“Mission Creep” is a term used to describe the increase in community colleges offering four-year degrees. Critics say the idea started innocently but has grown out of control. Now, as Matthew Seeger reports, a deal between lawmakers and the colleges may be close.
After years of fighting over proliferation of four year programs and name changes to Florida community colleges, Sen. Joe Negron (R- Stuart) says he’s successfully brokered a deal between the Florida College System and the legislature.
The deal re-assigns baccalaureate programs to a secondary priority, and allows a moratorium on the creation of those programs to expire as scheduled.
But State College of Florida president Carol Probstfeld doesn’t sound like she’s been wooed by the deal. She resents the insinuation that the four year programs are a bad thing and says that Negron surprised her with a proposal in a press release he had sent out that would still limit the four year programs that colleges can create.
“The Florida College System has been offering baccalaureate degrees for almost 10 years, and during that time, we’ve been responsive to our local workforce needs, and those programs have grown over a period of time,”’ Probstfeld says.
Probstfeld says that schools were responding to the needs of their communities, creating as many options for higher education as they needed to. In fact, it’s part of their mission statement.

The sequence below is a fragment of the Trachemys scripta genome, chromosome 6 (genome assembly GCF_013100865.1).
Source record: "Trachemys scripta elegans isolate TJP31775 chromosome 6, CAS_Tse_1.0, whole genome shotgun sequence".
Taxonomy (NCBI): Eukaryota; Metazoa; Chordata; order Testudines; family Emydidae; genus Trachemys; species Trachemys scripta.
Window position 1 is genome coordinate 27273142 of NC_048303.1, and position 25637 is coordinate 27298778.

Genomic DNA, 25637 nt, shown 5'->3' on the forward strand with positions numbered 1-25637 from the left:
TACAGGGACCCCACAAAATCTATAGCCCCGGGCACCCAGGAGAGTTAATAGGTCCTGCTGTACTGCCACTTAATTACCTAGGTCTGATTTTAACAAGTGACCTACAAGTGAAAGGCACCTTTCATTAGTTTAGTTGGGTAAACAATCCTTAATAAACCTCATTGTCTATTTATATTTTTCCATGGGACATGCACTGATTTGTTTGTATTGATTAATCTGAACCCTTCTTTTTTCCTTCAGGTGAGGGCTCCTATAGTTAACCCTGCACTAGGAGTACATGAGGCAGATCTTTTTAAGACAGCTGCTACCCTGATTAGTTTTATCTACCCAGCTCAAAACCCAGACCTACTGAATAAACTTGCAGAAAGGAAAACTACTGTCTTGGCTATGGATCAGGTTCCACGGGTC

“We felt that the restrictions being placed on our ability to be responsive to those needs were inconsistent with the economic development efforts that our EDCs and chambers are engaged in on a daily basis,” Probstfeld says.
But senators like Negron didn’t see it that way. A year ago, he pushed to have a year-long moratorium instated. The argument was, while all of these new programs were being created, schools were also changing their names from “Community college” to “state college,” and some of these names were dangerously close to existing schools. Even Probstfeld’s school went from Manatee Community College to State College of Florida.
Under Negron’s plan, schools can keep their names, but the Florida College System reverts back to the “Florida Community College System.”
The moratorium Negron supported came in the form of a bill from fellow republican senator, Sen. Bill Galvano (R- Bradenton), who was uncomfortable with all this new education.
“There has been a mission creep originally intended to be an add-on to the mission, has now supplanted in this sponsor’s opinion—the core mission," Galvano said.
That moratorium expires in May. The amendment mentioned earlier, the one that annoyed Probstfeld? It came attached to a bill from Sen. Kelli Stargel (R-Lakeland). Community colleges would still have to justify new four-year degree programs and submit their proposals to nearby universities, as is current law.
Probstfeld makes it clear she’s not content with the deal, but with the legislative session ending in a fortnight, she may have to shake hands either way.
Correction/Clarification: This article has been amended to reflect that Negron's compromise came in the form of a press release, and not an amendment. Also, a clarification has been made to reflect that the approval process for new four-year degree programs at community colleges remains largely the same.